In an interview with Al Jazeera, Qatar foreign ministry spokesman Majed Al Ansari said his country was exceptionally well-positioned to facilitate negotiations between Washington and Tehran.
“I think the trust has been built,” he noted, in reference to the US designating Qatar as a major non-NATO ally the previous year.
“Working relationship with the Islamic Republic of Iran on various topics has made Qatar to be a very suitable mediator on [the prisoner swap] and we are hopeful that it will it will be only the start of our role in mediating between the two sides,” Al Ansari added.
Five US citizens flew out of Iran on Monday onboard a Qatari charter flight as part of a much-awaited prisoner swap deal between Tehran and Washington. One they arrived around 5:30 PM (local time), they were greeted by Qatari officials, as well as US ambassador to Qatar and Qatar Airways CEO Akbar Al Baker.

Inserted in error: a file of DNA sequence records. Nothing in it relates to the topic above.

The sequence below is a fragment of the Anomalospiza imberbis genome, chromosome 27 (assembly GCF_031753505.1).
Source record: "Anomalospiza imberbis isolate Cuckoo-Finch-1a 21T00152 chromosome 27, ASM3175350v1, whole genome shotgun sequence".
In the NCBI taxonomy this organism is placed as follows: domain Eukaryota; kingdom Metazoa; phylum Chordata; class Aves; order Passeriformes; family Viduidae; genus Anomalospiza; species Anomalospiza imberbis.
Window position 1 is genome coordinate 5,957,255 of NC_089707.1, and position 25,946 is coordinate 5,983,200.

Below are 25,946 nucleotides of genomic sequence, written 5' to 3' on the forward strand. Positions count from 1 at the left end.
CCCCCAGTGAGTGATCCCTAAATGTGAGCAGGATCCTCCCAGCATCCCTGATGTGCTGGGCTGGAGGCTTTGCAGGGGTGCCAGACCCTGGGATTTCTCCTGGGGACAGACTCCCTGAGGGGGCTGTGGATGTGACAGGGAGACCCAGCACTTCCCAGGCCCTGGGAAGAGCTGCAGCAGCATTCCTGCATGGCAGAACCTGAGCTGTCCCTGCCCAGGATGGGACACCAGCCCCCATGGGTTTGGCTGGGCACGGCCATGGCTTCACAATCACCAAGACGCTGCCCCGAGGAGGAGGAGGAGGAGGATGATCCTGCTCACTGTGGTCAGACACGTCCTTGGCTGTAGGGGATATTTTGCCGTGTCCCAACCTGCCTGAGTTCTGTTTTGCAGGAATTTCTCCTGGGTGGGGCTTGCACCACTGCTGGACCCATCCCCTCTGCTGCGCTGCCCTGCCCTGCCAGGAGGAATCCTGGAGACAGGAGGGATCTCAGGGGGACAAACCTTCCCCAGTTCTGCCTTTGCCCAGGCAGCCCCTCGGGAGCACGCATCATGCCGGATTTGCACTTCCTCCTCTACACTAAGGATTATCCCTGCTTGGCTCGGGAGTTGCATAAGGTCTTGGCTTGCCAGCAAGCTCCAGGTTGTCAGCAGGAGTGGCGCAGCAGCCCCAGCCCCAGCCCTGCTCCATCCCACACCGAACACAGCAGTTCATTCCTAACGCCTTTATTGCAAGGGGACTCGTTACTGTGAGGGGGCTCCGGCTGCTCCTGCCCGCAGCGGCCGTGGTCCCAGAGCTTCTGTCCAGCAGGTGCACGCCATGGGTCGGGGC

Iran’s President Ebrahim Raisi called the release of the American detainees “purely a humanitarian action.”
“It can certainly be a step based upon which in the future other humanitarian actions can be taken,” Raisi told reporters after his arrival in New York for the United Nations General Assembly.
Last week, the Iranian president said his government will decide how it will spend its $6 billion, maintaining that they will be utilised “wherever we need it.”
“[It] belongs to the Iranian people, the Iranian government, so the Islamic Republic of Iran will decide what to do with this money,” Raisi said in the interview with NBC Nightly News.
Also on Monday, two Iranian nationals, Mehrdad Moein Ansari and Reza Sarhangpour Kafrani, were released by the US and arrived in Qatar before returning safely back home, according to Iran’s Press TV.
Regarding this move, Iran’s deputy foreign minister and lead negotiator Ali Bagheri Kani expressed his thrill at the return of the Iranian detainees back to their loved ones: “We are extremely happy for the release of five Iranians who were imprisoned by the US for alleged evading of unlawful and inhuman US sanctions. We congrats their return to their loved ones.”